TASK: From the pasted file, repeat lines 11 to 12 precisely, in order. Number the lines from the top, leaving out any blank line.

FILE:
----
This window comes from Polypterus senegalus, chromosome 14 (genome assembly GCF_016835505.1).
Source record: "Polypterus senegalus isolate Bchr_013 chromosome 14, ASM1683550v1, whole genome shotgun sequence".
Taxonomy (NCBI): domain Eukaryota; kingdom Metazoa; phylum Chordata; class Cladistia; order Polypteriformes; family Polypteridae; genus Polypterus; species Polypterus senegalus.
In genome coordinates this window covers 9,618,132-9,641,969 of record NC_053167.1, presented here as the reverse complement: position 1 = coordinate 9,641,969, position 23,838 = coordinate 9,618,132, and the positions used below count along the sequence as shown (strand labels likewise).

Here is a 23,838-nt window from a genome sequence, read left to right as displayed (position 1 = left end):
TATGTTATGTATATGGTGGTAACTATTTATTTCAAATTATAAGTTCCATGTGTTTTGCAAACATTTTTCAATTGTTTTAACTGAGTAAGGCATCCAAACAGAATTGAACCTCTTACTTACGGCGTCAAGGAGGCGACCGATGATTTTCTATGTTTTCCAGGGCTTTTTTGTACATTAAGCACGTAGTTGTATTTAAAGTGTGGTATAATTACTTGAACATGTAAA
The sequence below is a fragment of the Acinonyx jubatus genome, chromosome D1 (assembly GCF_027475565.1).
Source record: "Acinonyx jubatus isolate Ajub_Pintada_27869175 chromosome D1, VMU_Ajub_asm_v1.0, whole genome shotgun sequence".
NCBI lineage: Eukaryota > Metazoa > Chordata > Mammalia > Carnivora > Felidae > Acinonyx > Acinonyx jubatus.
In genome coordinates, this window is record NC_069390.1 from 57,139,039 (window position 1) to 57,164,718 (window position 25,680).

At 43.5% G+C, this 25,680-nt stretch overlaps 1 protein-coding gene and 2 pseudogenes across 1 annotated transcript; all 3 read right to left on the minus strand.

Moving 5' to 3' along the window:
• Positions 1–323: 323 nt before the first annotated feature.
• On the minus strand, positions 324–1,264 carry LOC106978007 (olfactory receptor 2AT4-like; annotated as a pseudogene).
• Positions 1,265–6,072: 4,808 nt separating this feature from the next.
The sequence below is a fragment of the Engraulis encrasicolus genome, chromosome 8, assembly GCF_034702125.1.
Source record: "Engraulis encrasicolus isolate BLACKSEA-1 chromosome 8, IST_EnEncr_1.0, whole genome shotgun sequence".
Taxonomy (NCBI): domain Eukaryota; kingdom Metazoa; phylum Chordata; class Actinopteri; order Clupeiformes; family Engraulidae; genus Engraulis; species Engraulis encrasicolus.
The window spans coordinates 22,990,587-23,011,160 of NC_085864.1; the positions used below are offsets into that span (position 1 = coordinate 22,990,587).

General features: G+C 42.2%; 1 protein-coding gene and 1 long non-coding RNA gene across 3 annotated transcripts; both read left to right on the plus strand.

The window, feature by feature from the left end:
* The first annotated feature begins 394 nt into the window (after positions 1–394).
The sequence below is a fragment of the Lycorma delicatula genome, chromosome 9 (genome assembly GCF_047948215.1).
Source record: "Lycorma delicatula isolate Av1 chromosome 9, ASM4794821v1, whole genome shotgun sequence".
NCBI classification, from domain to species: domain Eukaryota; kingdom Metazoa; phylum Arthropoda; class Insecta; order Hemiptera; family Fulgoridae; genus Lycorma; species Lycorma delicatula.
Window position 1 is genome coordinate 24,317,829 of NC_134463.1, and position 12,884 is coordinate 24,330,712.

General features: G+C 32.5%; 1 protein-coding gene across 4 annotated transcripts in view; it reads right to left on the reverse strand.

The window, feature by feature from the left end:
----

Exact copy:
At 43.5% G+C, this 25,680-nt stretch overlaps 1 protein-coding gene and 2 pseudogenes across 1 annotated transcript; all 3 read right to left on the minus strand.

Moving 5' to 3' along the window: